- And a sixpence (a Victorian England coin) in her shoe symbolizes lasting wealth for the couple.
The Floral Bouquet Used to Be Spices and Herbs in Ancient Greece
Ancient Greece gave us the floral bouquet, except that instead of being made with flowers, the Greeks used special herbs and spices that were meant to chase away the evil spirits (who seem to have particularly sensitive noses).
These days, floral bouquets are bursting with colors and textures and are often a centerpiece of wedding films.
The Irish and English Introduced the Permission from the Bride’s Father
When the groom seeks the permission of the bride’s father to marry his daughter, he is adopting a tradition that came from the Irish and English. Although this moment is rarely part of a professional wedding film, you could film it on your own to create your own casual pre-wedding film.
Ancient Egyptians Loved their Rings
The ring, with its endless circular shape, is a symbol of never-ending love. The wedding ring is present in many different wedding ceremonies around the world, going all the way back to the Ancient Egyptians. This tradition has made it across countries, nations, and cultural backgrounds, and is perhaps the most iconic part of the wedding as we know it today.
To us, as cinematic wedding videographers, the exchange of the rings is a highly emotional moment that testifies to the love and devotion of the bride and groom.
The Best Man’s Origins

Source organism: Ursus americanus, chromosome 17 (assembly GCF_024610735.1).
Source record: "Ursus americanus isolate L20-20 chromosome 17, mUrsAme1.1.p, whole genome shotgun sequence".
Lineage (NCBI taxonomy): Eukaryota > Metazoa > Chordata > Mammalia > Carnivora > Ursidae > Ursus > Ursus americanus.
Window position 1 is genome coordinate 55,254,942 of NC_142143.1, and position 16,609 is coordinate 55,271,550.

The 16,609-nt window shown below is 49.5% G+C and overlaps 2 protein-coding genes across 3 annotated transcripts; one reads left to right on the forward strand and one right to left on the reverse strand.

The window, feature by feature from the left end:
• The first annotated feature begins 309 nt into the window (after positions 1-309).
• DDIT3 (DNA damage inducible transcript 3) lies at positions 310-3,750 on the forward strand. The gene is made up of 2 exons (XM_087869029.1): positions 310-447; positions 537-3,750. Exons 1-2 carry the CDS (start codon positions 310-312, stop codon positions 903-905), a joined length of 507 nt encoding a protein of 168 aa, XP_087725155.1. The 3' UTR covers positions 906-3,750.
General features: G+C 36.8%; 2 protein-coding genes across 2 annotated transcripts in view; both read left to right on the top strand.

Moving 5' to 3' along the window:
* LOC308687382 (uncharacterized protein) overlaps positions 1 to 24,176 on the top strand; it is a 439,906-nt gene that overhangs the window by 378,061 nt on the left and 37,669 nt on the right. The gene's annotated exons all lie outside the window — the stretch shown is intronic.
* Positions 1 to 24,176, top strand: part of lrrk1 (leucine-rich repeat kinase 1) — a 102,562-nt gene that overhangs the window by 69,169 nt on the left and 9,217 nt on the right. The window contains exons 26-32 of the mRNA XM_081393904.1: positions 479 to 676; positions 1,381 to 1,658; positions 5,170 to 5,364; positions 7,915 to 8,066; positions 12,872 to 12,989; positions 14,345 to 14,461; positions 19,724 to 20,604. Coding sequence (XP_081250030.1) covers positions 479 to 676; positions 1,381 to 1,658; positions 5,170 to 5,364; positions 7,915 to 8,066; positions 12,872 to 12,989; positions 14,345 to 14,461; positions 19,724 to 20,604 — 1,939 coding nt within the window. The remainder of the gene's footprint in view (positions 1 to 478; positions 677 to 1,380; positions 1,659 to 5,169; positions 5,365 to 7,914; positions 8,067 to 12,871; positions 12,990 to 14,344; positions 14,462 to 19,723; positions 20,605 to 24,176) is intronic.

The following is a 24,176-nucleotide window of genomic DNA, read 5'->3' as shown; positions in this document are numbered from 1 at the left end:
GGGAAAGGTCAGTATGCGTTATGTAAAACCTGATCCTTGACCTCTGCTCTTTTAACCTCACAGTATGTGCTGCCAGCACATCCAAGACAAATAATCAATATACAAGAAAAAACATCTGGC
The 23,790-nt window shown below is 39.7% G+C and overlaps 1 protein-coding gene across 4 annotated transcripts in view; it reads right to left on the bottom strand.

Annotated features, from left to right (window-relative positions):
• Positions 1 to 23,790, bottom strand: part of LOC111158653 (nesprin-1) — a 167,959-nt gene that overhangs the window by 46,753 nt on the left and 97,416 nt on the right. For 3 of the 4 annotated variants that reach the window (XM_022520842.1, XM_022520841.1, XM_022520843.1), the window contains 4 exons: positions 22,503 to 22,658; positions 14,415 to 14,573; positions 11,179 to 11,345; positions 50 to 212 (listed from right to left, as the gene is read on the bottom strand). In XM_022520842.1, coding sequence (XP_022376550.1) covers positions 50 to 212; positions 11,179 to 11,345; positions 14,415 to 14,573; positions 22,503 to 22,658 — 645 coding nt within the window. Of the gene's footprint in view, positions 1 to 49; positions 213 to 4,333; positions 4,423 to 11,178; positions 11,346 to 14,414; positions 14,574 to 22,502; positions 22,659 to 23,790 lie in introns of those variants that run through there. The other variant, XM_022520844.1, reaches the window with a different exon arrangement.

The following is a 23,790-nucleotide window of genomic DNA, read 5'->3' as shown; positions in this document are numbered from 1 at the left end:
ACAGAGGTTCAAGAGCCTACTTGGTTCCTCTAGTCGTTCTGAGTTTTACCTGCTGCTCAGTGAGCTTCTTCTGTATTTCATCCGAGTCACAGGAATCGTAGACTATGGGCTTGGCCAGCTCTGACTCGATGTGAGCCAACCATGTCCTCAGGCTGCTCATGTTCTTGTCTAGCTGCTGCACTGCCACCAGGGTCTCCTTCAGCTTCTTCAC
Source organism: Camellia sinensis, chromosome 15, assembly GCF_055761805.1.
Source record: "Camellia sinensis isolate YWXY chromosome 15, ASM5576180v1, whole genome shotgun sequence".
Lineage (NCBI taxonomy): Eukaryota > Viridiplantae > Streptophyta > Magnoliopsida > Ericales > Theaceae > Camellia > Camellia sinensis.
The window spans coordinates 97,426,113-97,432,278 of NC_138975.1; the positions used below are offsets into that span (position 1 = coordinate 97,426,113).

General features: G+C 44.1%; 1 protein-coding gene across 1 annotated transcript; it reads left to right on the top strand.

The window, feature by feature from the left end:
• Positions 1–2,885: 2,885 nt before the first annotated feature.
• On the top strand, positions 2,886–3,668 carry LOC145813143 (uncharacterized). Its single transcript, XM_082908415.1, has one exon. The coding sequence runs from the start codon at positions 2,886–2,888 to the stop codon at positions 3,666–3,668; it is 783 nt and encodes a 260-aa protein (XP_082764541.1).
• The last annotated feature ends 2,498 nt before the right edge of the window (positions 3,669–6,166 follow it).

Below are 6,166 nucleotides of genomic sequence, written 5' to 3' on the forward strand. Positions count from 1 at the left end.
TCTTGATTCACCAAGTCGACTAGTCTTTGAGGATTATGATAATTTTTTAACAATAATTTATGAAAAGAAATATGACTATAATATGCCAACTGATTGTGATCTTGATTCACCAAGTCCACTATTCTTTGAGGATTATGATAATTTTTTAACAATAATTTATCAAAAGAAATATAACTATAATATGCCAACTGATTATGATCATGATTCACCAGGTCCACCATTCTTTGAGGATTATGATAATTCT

In old times, people practiced “marriage by capture.” The groom and his close friends would take the bride from her family. While in antiquity this was usually a well-choreographed event, they’d need to be ready to fight off the bride’s relatives.
With sixteenth-century Goths, the best man was often the best swordsman, ready to help kidnap the bride. Afterward, he was tasked with protecting her until the wedding. Originally, he stood next to the bride at the wedding, at the ready with his weapon, to fight off anyone attempting to retrieve her from her groom, whether an aggrieved family member or another suitor.
Thankfully, today’s best men have a far more civilized duty, albeit every bit as scary: writing and delivering a best man’s speech. The pen has, indeed, proven stronger than the sword.
More Traditions Are Born
The most sentimental part of filming weddings is that they offer us insight into love and personal history. While most couples keep some of these ‘universal’ wedding traditions, they also add their own personal touches that mean something to their family, friends, and loved ones, giving their ceremony a uniqueness that we love to capture on film.
Several foreign traditions have been adopted by ethnic and cultural groups. In Texas, for example, house parties are the norm and include all the honorary bridesmaids who helped with wedding tasks. Filming them shows us the affection and love that surround the couple and gives meaning to our work.
Some Mexican weddings have mariachi bands. Chinese weddings have tea ceremonies. Italians dance the tarantella after the wedding. We love to film cultural traditions that seamlessly blend in with modern wedding traditions.
Something old, something new, indeed!